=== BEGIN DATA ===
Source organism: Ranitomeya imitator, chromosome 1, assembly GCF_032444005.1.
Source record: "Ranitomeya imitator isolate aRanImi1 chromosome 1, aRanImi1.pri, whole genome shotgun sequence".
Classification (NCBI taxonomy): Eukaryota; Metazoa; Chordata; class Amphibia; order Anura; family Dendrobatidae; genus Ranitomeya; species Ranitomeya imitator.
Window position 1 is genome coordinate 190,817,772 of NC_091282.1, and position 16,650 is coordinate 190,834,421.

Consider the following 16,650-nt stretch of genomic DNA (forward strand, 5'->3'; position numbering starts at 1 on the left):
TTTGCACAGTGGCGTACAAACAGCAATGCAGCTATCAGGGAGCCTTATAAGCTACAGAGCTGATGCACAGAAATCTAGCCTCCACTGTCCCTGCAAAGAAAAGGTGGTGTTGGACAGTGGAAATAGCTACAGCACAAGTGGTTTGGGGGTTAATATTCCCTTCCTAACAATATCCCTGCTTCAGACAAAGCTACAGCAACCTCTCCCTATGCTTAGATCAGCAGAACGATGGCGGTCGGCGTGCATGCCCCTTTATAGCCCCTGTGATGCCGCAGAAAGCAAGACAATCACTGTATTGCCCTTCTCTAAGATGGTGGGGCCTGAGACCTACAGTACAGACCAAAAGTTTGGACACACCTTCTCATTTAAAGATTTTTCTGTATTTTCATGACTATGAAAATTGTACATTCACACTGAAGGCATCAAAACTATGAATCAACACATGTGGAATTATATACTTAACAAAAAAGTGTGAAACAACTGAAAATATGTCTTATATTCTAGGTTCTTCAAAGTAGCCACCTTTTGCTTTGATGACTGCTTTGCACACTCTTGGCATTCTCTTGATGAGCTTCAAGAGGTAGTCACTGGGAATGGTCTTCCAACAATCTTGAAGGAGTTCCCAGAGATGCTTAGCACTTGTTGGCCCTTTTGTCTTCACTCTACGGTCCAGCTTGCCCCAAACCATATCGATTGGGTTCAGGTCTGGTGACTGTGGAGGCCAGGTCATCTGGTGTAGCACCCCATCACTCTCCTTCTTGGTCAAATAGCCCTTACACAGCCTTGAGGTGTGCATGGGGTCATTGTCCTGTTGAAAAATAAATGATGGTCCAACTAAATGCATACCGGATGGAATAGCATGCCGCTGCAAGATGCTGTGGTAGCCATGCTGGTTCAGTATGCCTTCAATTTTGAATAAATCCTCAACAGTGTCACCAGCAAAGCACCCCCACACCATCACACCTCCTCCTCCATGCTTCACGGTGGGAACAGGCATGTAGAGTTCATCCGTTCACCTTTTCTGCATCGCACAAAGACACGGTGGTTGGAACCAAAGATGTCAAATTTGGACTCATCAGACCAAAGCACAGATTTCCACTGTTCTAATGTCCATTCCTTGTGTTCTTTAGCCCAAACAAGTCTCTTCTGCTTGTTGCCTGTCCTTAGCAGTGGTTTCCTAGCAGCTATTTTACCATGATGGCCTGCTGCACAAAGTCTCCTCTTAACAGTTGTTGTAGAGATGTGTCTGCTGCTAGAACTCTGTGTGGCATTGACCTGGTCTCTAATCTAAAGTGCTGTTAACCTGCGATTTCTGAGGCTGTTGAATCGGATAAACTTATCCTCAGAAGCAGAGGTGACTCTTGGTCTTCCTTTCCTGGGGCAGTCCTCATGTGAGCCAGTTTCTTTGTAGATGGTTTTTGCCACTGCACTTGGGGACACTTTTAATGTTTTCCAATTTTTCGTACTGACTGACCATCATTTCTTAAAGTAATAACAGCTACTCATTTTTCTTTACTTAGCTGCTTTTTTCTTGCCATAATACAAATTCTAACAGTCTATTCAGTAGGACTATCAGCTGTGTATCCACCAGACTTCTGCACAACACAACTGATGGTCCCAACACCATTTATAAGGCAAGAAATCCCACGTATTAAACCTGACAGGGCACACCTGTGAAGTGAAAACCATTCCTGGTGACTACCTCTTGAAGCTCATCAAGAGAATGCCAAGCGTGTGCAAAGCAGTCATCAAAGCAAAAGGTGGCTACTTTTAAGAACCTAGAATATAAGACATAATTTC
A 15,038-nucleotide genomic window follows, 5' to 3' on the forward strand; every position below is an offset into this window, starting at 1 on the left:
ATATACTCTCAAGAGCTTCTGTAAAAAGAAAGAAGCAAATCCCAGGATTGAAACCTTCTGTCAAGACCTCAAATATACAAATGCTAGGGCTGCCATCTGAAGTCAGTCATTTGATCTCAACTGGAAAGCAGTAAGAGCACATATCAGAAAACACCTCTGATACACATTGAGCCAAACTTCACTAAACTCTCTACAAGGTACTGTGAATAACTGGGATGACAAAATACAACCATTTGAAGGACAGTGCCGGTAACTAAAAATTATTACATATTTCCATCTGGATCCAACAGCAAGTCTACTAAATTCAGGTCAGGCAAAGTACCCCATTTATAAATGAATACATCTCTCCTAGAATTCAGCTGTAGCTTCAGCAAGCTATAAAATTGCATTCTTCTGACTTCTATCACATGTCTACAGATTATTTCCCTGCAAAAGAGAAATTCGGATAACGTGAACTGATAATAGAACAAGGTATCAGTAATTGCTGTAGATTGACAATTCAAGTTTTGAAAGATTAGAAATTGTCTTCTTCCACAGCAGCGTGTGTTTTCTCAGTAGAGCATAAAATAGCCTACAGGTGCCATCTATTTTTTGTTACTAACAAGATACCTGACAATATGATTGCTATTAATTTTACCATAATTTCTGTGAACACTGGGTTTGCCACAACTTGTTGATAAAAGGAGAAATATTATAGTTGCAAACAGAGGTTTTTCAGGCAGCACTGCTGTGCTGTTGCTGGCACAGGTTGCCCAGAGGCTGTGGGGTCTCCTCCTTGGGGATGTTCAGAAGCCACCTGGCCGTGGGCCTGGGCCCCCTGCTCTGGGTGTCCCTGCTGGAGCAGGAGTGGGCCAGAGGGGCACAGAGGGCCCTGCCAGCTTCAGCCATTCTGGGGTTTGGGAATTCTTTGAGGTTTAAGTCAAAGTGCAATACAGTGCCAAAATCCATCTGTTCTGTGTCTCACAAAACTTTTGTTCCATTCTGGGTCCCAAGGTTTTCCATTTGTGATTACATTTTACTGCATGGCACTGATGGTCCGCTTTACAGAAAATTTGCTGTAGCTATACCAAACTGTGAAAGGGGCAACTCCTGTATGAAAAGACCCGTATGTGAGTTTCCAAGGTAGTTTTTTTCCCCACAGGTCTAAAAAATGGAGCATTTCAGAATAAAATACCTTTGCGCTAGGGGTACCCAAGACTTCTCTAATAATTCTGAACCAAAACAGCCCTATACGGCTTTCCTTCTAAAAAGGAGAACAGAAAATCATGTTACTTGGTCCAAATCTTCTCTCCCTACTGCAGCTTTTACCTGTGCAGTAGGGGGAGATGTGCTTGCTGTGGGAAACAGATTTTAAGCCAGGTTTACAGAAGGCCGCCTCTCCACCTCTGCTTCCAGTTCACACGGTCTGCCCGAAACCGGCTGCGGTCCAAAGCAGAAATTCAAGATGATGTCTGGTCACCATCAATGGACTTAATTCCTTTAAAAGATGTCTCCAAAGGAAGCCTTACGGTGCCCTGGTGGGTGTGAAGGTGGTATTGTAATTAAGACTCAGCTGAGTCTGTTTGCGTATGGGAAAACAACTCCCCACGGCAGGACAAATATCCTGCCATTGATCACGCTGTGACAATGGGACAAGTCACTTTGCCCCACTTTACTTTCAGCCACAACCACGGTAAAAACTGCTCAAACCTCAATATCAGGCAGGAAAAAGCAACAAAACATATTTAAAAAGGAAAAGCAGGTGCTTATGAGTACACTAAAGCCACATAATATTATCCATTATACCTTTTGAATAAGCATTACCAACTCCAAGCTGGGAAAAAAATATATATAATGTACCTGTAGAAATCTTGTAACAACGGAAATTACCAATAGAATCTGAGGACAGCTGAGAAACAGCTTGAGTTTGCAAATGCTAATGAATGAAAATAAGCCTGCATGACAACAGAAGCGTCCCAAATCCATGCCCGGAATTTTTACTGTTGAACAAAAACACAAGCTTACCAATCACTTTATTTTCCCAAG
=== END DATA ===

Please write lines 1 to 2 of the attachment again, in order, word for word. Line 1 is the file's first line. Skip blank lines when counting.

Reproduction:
Source organism: Ranitomeya imitator, chromosome 1, assembly GCF_032444005.1.
Source record: "Ranitomeya imitator isolate aRanImi1 chromosome 1, aRanImi1.pri, whole genome shotgun sequence".